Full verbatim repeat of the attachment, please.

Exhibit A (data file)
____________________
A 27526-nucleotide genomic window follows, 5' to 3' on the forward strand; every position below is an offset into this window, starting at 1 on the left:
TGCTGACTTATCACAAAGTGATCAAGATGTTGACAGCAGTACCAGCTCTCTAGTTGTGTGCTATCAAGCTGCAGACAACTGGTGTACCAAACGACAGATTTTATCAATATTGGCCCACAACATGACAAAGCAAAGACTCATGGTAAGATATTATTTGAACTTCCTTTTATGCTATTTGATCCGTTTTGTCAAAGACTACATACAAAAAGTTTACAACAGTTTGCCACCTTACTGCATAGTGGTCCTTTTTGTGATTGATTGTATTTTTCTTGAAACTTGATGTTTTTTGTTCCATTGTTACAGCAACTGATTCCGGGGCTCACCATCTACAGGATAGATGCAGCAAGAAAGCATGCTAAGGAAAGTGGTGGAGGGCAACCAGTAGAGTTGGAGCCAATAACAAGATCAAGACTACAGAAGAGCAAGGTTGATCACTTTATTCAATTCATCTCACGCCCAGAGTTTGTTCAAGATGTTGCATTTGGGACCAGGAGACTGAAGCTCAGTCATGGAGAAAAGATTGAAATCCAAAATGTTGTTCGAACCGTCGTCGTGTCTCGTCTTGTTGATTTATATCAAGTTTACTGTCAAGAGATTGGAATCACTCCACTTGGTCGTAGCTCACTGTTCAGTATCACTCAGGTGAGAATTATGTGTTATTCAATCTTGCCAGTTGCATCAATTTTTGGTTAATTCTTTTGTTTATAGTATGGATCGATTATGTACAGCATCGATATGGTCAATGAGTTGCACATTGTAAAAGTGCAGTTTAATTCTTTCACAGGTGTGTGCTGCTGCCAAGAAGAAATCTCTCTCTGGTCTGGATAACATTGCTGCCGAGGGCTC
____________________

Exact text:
A 27526-nucleotide genomic window follows, 5' to 3' on the forward strand; every position below is an offset into this window, starting at 1 on the left:
TGCTGACTTATCACAAAGTGATCAAGATGTTGACAGCAGTACCAGCTCTCTAGTTGTGTGCTATCAAGCTGCAGACAACTGGTGTACCAAACGACAGATTTTATCAATATTGGCCCACAACATGACAAAGCAAAGACTCATGGTAAGATATTATTTGAACTTCCTTTTATGCTATTTGATCCGTTTTGTCAAAGACTACATACAAAAAGTTTACAACAGTTTGCCACCTTACTGCATAGTGGTCCTTTTTGTGATTGATTGTATTTTTCTTGAAACTTGATGTTTTTTGTTCCATTGTTACAGCAACTGATTCCGGGGCTCACCATCTACAGGATAGATGCAGCAAGAAAGCATGCTAAGGAAAGTGGTGGAGGGCAACCAGTAGAGTTGGAGCCAATAACAAGATCAAGACTACAGAAGAGCAAGGTTGATCACTTTATTCAATTCATCTCACGCCCAGAGTTTGTTCAAGATGTTGCATTTGGGACCAGGAGACTGAAGCTCAGTCATGGAGAAAAGATTGAAATCCAAAATGTTGTTCGAACCGTCGTCGTGTCTCGTCTTGTTGATTTATATCAAGTTTACTGTCAAGAGATTGGAATCACTCCACTTGGTCGTAGCTCACTGTTCAGTATCACTCAGGTGAGAATTATGTGTTATTCAATCTTGCCAGTTGCATCAATTTTTGGTTAATTCTTTTGTTTATAGTATGGATCGATTATGTACAGCATCGATATGGTCAATGAGTTGCACATTGTAAAAGTGCAGTTTAATTCTTTCACAGGTGTGTGCTGCTGCCAAGAAGAAATCTCTCTCTGGTCTGGATAACATTGCTGCCGAGGGCTC